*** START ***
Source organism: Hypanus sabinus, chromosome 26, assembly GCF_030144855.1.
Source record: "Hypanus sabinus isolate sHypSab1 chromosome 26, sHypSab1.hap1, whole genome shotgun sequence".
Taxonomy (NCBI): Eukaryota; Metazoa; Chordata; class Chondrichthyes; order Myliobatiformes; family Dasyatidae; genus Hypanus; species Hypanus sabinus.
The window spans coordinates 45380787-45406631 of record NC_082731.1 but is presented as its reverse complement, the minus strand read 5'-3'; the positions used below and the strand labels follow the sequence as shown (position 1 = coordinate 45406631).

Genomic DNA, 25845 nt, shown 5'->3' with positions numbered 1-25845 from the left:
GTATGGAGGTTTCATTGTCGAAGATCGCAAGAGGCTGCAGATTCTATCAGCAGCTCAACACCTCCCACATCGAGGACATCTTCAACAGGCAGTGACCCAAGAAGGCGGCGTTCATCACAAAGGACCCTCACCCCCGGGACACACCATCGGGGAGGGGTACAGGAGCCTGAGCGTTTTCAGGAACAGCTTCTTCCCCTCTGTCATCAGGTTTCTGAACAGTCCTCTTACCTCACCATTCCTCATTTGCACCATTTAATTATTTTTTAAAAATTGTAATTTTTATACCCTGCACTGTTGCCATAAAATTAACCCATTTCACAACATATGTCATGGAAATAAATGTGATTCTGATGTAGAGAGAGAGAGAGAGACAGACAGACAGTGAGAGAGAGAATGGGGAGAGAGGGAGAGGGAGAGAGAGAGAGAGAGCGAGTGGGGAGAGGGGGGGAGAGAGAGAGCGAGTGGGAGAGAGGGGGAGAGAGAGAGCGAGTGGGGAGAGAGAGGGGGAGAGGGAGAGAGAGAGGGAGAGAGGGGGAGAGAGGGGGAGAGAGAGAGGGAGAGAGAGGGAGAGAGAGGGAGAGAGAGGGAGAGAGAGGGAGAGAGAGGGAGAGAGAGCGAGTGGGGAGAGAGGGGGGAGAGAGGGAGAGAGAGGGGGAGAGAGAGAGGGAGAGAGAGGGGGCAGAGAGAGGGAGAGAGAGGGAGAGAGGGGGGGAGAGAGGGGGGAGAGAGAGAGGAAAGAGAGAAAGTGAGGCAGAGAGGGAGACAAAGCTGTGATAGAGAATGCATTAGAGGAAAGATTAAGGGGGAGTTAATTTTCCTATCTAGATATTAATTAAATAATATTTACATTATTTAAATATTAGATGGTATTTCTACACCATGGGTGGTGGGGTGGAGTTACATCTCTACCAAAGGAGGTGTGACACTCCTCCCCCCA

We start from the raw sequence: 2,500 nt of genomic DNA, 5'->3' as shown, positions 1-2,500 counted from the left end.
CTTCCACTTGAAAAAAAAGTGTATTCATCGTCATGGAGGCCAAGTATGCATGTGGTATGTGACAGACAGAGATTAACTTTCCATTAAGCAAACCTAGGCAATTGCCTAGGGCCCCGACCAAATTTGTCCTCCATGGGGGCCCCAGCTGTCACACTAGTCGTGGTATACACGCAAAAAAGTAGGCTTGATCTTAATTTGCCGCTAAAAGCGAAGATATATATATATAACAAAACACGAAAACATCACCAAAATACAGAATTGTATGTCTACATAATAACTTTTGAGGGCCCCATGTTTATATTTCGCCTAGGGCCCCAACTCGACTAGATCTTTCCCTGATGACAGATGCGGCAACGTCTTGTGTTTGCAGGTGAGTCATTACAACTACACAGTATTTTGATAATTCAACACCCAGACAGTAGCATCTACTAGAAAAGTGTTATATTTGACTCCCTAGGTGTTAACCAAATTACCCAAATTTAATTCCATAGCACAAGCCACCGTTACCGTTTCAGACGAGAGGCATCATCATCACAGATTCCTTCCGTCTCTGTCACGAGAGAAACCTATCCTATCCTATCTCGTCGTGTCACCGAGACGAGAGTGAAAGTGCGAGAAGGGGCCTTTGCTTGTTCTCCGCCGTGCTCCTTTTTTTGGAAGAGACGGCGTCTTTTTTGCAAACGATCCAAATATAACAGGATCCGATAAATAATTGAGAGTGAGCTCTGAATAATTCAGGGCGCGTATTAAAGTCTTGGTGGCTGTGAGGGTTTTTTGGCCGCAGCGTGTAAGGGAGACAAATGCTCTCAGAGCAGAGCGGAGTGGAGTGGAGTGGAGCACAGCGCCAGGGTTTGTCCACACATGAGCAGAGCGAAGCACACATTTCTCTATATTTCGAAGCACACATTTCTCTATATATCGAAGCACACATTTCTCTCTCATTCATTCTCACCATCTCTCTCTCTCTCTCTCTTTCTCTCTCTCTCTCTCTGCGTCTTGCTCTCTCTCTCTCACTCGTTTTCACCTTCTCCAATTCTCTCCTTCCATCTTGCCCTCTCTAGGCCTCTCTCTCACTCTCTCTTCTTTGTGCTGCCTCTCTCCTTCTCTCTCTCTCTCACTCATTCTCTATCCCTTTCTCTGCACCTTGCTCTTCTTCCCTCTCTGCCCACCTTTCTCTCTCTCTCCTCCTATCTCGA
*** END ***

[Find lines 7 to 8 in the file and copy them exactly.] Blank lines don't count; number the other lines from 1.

We start from the raw sequence: 2,500 nt of genomic DNA, 5'->3' as shown, positions 1-2,500 counted from the left end.
CTTCCACTTGAAAAAAAAGTGTATTCATCGTCATGGAGGCCAAGTATGCATGTGGTATGTGACAGACAGAGATTAACTTTCCATTAAGCAAACCTAGGCAATTGCCTAGGGCCCCGACCAAATTTGTCCTCCATGGGGGCCCCAGCTGTCACACTAGTCGTGGTATACACGCAAAAAAGTAGGCTTGATCTTAATTTGCCGCTAAAAGCGAAGATATATATATATAACAAAACACGAAAACATCACCAAAATACAGAATTGTATGTCTACATAATAACTTTTGAGGGCCCCATGTTTATATTTCGCCTAGGGCCCCAACTCGACTAGATCTTTCCCTGATGACAGATGCGGCAACGTCTTGTGTTTGCAGGTGAGTCATTACAACTACACAGTATTTTGATAATTCAACACCCAGACAGTAGCATCTACTAGAAAAGTGTTATATTTGACTCCCTAGGTGTTAACCAAATTACCCAAATTTAATTCCATAGCACAAGCCACCGTTACCGTTTCAGACGAGAGGCATCATCATCACAGATTCCTTCCGTCTCTGTCACGAGAGAAACCTATCCTATCCTATCTCGTCGTGTCACCGAGACGAGAGTGAAAGTGCGAGAAGGGGCCTTTGCTTGTTCTCCGCCGTGCTCCTTTTTTTGGAAGAGACGGCGTCTTTTTTGCAAACGATCCAAATATAACAGGATCCGATAAATAATTGAGAGTGAGCTCTGAATAATTCAGGGCGCGTATTAAAGTCTTGGTGGCTGTGAGGGTTTTTTGGCCGCAGCGTGTAAGGGAGACAAATGCTCTCAGAGCAGAGCGGAGTGGAGTGGAGTGGAGCACAGCGCCAGGGTTTGTCCACACATGAGCAGAGCGAAGCACACATTTCTCTATATTTCGAAGCACACATTTCTCTATATATCGAAGCACACATTTCTCTCTCATTCATTCTCACCATCTCTCTCTCTCTCTCTCTTTCTCTCTCTCTCTCTCTGCGTCTTGCTCTCTCTCTCTCACTCGTTTTCACCTTCTCCAATTCTCTCCTTCCATCTTGCCCTCTCTAGGCCTCTCTCTCACTCTCTCTTCTTTGTGCTGCCTCTCTCCTTCTCTCTCTCTCTCACTCATTCTCTATCCCTTTCTCTGCACCTTGCTCTTCTTCCCTCTCTGCCCACCTTTCTCTCTCTCTCCTCCTATCTCGA